I’ve never heard of this in the USA. But a similar situation might exist where commercial entities construct buildings to run concessions in State or National parks. I know they don’t own the land, but I’m not sure who might own the building.
My small hometown has something like that. Ever since I was a kid, I’ve heard my father gripe about the fact that he won’t technically own his land until 2049, when he’ll almost definitely be dead.
Lucky US car owners.
I don’t know the gasoline tax in Minnesota but the average state gas tax across the US seems to be about 22 cents per US gallon. Add to that your federal gasoline tax of 18.4 cents per US gallon and you pay a total of roughly 40 cents.
Petrol here costs £4.54 per Imperial gallon on average, the tax element of which is £2.44*. This equates to a cost £3.78 per US gallon and a tax of £2.03 per US gallon.
Therefore, at current exchange rates, you pay 40 cents and we pay $4.26 per US gallon.
Some people say this means taxpayers in general, including those who don’t own or operate cars, are subsidised by car owners.
- Conventional unleaded petrol
Then why did you say this?
So what? Does your state constitution require that ALL personal property be taxed? Would you feel better if there were taxes on every single thing that you own? No offense, but you’re making an absolutely lame point.
The state defines selected items as “personal property” for taxation purposes. You just need to accept that they use the phrase to mean taxable personal property, not all personal property.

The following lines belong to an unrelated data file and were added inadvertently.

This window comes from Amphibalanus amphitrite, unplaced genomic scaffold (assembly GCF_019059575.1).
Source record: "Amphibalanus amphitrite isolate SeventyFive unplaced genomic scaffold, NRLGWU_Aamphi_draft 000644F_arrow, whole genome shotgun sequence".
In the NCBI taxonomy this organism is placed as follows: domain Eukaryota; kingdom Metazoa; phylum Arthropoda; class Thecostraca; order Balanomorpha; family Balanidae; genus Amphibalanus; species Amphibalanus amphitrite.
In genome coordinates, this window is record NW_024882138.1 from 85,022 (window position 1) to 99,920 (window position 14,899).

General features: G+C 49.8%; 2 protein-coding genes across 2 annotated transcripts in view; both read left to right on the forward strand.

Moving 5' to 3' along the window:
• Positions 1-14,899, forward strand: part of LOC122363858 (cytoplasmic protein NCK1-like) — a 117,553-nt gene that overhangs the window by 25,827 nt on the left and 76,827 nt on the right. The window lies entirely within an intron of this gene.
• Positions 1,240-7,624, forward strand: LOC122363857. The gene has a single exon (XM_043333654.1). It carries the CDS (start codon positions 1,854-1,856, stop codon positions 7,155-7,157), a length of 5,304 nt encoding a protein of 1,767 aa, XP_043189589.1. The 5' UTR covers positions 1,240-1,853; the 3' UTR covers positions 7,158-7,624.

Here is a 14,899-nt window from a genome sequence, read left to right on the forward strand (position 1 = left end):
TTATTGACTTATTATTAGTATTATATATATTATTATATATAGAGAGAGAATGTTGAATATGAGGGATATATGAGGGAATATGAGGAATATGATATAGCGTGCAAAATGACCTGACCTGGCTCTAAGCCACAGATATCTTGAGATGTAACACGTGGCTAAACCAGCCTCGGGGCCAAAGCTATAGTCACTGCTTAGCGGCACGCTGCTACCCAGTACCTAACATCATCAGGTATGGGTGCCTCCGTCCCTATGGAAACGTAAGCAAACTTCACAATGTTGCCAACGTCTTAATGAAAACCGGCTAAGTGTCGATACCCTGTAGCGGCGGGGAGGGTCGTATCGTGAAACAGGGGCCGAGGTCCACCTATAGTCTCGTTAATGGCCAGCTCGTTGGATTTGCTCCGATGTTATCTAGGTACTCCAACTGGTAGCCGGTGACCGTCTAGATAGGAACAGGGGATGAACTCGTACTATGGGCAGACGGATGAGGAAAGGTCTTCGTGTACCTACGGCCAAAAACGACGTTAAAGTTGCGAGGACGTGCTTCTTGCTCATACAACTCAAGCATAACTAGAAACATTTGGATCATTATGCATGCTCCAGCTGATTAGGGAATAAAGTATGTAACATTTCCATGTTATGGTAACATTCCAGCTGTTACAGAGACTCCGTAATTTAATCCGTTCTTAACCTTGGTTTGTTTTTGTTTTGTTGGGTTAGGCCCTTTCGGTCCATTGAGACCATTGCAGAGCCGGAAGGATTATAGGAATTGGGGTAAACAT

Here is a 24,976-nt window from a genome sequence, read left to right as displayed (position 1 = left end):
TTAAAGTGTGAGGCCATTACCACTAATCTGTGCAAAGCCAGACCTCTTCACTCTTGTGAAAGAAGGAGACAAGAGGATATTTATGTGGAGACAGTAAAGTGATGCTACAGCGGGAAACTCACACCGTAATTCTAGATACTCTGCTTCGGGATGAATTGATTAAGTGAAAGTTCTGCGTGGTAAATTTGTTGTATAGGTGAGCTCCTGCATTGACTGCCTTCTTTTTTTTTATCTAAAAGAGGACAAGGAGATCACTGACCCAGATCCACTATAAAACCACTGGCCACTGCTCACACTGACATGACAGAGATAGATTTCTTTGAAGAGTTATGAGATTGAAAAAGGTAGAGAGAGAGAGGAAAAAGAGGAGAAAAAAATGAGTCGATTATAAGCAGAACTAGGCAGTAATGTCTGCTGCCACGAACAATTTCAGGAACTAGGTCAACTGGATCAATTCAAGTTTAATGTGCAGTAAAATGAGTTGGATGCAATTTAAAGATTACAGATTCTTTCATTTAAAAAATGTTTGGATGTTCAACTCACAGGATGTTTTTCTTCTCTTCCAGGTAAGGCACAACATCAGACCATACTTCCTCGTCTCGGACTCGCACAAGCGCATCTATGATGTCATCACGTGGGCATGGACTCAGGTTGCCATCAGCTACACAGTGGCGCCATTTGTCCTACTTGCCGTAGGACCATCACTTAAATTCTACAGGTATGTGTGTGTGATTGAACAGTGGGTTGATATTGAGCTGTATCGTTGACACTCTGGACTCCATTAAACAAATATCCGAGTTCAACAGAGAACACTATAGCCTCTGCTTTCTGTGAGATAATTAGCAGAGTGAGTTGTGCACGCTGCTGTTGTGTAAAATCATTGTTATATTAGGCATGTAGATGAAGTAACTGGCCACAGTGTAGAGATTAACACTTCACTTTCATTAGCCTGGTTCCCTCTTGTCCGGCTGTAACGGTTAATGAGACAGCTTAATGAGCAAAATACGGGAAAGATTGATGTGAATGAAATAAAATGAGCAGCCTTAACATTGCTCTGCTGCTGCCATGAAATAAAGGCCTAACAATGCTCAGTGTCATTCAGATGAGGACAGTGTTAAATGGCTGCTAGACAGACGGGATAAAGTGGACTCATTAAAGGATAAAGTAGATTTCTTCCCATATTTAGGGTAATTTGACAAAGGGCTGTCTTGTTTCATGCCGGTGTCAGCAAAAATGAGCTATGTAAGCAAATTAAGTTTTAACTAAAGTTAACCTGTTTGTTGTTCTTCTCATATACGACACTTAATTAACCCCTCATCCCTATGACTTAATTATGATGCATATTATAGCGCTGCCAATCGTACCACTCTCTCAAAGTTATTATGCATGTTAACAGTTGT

Yes it is and no you don’t. Not every road is a toll road. Not sure how it is in your state, but in mine the auto registration money gets apportioned to the state and its local agencies for road maintenance and repairs. Maybe a lot of your freeway driving is on a toll road, but you can’t tell us that you never drive on a non-toll road. The money to maintain these roads has to come from somewhere.
Wow, I thought surely that you must have really low everything-else taxes. But holy cow, 6.45% income tax! I’ve not scoured all of the normal deductions, but jeesh, that’s high. How about sales tax: 5.3%, which is respectable, but charged on food! Plus it looks like communities can impose their own little taxes atop that! How about real property taxes: I quick check at a random online calculator for a random burg looked reasonable in my eyes.
How are businesses taxed?
We are also are the world. And the children.
I’m with the OP, it really sucks that we have to pay this damn tax every year on cars we have already paid for.
In Virginia we did have a governor (Gilmore) that in 1998 reduced the car tax state-wide. It’s still in effect even though he was 2 governors ago. I think it’s getting gradually going back to higher levels.
We are also confused. Taxes, and the distribution of their pain, are seldom a matter of “justification” or “why.” Our governments need x number of cubic yards of money to get things done. The deciding is done by elected folks, and their main concern is “Who can I tag with a tax, without losing my job?”
This time, it’s you, the one with a year-old car. If you keep your car long enough, that tax will fall off to nearly nothing. If you don’t want to pay it, buy an older car.
If you are angry enough, you are free to vote for somebody else. Somebody who will tax the bastards who beat you at golf, and the jerks ahead of you in line at the grocery store. Yeah, and tax the bums upwind of you, with all the dandelions, and the stuck up ones who wouldn’t date you in high school. Yeah, tax those (Oedipal word)s! :rolleyes:
And the champions.